Source: The Drive
Rocking a bright Phoenix Yellow paint job and lighter BBS wheels, only 100 copies of the 2021 Honda Civic Type R Limited Edition were allocated for Canada. Perhaps Honda should’ve set aside more for our friends in the Great White North because all 100, like floor seats at a Drake concert (remember concerts?), sold out within minutes. And all without the intervention of a traditional dealer.
Yep, instead of leaving things up to its dealer network, Honda Canada decided to pre-sell the Limited Edition hot hatch completely through an online portal. The virtual order books opened up May 21 at 1 p.m. ET and by 1:04 p.m., all 100 build slots were spoken for. This is in spite of the COVID-19 pandemic, each reservation’s required $1,000 deposit, and the fact that Honda hasn’t actually announced a final price for the car yet, proving two things we already kinda knew: Type R fever is real and much of the buying public is very ready for online car sales.
Speaking to Canada’s Automotive News, Motoinsight co-founder and CEO Andrew Tai said, “It continues to impress me that customers under the right circumstances are willing to commit sight unseen to vehicles and do so online.”
Motoinsight was the company responsible for powering the limited Type R’s online sales portal.
“The consumer trends are always moving in this direction. We saw it all around us even pre-COVID. I think COVID accelerated the adoption of online purchasing experiences across demographics and automotive is not immune from that,” Tai continued.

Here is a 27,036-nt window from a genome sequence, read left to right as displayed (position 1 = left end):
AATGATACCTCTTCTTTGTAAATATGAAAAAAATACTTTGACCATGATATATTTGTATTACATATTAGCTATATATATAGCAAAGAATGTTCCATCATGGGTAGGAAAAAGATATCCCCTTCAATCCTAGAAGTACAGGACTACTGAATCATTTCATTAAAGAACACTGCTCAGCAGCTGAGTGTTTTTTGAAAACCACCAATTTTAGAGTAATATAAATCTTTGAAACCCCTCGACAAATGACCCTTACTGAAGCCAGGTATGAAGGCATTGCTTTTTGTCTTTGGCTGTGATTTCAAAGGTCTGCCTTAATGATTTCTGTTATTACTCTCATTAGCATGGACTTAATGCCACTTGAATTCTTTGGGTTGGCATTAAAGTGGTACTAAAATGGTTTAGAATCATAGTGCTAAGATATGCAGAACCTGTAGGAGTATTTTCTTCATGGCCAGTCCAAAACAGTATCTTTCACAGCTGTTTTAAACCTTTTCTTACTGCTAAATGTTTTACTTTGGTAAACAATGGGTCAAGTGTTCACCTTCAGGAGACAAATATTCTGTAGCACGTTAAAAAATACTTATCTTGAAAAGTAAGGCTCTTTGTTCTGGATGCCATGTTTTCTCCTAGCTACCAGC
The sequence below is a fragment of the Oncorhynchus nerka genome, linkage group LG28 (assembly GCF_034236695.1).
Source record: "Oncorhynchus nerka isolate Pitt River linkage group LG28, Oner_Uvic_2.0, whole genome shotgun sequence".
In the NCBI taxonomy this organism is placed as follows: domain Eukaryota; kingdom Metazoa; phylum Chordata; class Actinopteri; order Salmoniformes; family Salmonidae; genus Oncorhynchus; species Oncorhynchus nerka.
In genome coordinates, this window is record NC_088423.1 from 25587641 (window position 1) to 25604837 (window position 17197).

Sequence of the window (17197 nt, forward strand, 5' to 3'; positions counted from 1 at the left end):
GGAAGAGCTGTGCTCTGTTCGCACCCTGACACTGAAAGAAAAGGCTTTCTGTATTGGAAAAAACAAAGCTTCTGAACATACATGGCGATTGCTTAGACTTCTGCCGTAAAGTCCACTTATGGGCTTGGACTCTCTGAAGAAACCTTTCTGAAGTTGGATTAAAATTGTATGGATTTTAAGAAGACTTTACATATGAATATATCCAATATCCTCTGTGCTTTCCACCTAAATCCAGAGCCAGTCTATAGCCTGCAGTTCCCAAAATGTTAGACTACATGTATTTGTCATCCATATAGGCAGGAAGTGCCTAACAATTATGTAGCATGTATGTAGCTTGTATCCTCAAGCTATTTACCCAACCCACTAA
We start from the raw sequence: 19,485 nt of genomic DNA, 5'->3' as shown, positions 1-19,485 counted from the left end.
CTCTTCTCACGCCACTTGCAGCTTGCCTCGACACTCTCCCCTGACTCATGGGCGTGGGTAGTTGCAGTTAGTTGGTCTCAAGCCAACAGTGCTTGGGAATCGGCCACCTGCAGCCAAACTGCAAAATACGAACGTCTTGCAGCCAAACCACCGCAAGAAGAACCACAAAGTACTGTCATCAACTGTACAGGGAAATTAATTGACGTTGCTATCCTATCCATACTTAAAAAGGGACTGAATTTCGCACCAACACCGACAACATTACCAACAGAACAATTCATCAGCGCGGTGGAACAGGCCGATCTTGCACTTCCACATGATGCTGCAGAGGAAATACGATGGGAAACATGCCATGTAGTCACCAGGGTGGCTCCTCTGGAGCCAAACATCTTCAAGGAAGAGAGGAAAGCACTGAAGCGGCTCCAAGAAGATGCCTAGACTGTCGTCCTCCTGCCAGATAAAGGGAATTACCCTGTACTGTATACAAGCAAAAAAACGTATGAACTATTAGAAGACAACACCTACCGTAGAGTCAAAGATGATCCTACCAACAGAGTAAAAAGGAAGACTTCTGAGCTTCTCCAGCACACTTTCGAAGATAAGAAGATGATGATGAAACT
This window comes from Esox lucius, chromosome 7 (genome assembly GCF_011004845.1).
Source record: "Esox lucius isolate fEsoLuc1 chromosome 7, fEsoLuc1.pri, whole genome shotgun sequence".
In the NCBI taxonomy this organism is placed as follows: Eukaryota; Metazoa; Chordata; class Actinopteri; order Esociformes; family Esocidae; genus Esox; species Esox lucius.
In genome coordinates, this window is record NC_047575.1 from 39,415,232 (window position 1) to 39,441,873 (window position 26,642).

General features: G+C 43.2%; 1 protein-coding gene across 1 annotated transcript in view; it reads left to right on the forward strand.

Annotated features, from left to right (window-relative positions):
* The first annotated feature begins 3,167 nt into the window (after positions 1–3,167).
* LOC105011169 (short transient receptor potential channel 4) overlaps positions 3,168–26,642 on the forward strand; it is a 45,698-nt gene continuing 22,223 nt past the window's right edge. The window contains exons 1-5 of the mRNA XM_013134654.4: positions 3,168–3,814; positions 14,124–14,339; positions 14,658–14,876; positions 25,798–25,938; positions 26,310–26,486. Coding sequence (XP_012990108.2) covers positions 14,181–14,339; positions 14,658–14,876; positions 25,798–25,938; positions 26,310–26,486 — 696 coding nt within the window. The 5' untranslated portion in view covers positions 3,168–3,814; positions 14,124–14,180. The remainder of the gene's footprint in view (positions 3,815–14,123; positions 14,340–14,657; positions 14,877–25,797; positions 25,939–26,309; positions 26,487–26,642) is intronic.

Despite what its dealers might think of all this, online car sales don’t sound like they’ll be going away for the automaker’s Canadian arm. “This was obviously a very successful program for us, and we’ll take that into consideration for future sales campaigns,” said Honda Canada Assistant Vice President of Sales and Marketing Steve Hui.
Tai adds, however, that brick-and-mortar dealerships will still have their place and purpose. “I want to be very clear that we are not predicting [the end of dealerships] and everything goes online. This is just a trend where customers are doing more online. I think consumers ultimately want an in-store experience and there is an important role for the dealer to play.”
Even with the advent of Tesla’s direct sales, so-called “legacy manufacturers” like Honda have historically shied away from selling cars online in order to keep its dealers happy. The coronavirus pandemic has changed the game significantly, though. If the global health crisis is leaving us with any permanent silver linings, hopefully, a less painful car-buying experience is one of them.